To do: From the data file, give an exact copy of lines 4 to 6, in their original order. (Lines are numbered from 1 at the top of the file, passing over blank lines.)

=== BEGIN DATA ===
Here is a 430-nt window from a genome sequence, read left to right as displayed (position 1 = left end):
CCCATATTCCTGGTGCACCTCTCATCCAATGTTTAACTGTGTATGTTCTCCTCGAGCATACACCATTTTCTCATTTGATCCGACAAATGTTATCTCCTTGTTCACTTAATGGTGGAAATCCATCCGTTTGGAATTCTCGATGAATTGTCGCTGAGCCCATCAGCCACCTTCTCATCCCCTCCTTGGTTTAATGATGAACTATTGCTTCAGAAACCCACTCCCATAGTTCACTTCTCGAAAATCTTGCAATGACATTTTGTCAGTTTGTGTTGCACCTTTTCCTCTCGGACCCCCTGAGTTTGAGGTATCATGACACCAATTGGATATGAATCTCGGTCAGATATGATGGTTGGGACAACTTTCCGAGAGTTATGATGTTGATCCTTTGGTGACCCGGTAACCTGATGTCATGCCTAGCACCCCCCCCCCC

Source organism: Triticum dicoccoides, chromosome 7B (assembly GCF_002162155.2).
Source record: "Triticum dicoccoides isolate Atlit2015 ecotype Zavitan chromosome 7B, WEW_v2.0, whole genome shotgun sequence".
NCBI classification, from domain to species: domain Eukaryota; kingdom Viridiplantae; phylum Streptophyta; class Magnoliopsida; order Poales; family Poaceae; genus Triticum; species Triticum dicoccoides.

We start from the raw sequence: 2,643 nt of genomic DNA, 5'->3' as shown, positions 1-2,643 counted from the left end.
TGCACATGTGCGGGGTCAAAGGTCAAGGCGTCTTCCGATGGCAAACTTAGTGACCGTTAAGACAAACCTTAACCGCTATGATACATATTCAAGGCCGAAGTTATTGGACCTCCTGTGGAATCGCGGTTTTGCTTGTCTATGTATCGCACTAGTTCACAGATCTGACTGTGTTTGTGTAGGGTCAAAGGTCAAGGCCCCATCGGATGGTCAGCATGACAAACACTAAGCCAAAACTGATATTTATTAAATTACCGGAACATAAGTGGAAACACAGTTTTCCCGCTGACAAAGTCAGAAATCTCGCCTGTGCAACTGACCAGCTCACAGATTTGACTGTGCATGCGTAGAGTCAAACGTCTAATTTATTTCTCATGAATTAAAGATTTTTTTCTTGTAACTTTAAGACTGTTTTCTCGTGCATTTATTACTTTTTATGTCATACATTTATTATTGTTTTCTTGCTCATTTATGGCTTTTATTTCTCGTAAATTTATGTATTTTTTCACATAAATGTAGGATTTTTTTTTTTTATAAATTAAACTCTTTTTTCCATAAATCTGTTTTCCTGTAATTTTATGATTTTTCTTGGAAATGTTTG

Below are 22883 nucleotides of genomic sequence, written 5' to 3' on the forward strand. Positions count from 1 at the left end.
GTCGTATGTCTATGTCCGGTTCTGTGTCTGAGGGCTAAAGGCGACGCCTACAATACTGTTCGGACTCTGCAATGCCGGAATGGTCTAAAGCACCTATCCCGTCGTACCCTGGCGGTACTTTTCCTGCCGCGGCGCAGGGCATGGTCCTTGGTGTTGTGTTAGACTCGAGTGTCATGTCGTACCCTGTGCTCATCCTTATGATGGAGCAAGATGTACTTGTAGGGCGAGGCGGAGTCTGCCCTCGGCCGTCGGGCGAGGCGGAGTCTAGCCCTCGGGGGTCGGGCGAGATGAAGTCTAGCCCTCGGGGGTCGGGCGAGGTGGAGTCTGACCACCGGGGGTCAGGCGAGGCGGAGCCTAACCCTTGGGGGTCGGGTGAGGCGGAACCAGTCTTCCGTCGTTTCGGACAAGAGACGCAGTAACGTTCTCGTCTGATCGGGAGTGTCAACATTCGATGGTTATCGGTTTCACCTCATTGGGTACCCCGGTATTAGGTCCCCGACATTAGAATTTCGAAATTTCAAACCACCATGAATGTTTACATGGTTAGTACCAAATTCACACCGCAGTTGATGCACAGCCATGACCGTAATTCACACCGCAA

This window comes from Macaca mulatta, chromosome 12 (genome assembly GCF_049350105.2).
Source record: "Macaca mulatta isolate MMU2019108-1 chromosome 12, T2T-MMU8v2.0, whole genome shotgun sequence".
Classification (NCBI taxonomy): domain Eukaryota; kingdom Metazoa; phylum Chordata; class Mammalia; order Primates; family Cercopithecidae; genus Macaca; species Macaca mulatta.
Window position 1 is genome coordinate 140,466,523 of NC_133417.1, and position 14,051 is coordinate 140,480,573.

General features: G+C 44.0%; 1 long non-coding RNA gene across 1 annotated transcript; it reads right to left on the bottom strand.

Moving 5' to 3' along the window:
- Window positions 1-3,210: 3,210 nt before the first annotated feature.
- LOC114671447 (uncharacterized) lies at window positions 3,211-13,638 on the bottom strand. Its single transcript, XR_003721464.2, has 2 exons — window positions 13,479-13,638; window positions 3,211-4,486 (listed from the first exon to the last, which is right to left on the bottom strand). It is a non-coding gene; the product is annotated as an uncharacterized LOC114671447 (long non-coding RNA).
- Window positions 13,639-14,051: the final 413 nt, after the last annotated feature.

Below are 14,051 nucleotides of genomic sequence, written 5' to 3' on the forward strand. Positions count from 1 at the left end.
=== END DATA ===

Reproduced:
Source record: "Triticum dicoccoides isolate Atlit2015 ecotype Zavitan chromosome 7B, WEW_v2.0, whole genome shotgun sequence".
NCBI classification, from domain to species: domain Eukaryota; kingdom Viridiplantae; phylum Streptophyta; class Magnoliopsida; order Poales; family Poaceae; genus Triticum; species Triticum dicoccoides.

We start from the raw sequence: 2,643 nt of genomic DNA, 5'->3' as shown, positions 1-2,643 counted from the left end.